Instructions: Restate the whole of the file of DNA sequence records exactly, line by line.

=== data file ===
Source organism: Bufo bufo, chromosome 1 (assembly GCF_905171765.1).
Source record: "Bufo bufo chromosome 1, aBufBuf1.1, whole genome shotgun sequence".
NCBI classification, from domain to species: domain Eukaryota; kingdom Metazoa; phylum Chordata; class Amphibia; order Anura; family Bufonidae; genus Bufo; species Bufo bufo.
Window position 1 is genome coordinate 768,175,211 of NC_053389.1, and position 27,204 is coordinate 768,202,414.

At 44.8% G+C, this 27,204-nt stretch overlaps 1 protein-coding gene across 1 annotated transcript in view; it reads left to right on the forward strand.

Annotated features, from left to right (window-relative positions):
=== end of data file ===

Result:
Source organism: Bufo bufo, chromosome 1 (assembly GCF_905171765.1).
Source record: "Bufo bufo chromosome 1, aBufBuf1.1, whole genome shotgun sequence".
NCBI classification, from domain to species: domain Eukaryota; kingdom Metazoa; phylum Chordata; class Amphibia; order Anura; family Bufonidae; genus Bufo; species Bufo bufo.
Window position 1 is genome coordinate 768,175,211 of NC_053389.1, and position 27,204 is coordinate 768,202,414.

At 44.8% G+C, this 27,204-nt stretch overlaps 1 protein-coding gene across 1 annotated transcript in view; it reads left to right on the forward strand.

Annotated features, from left to right (window-relative positions):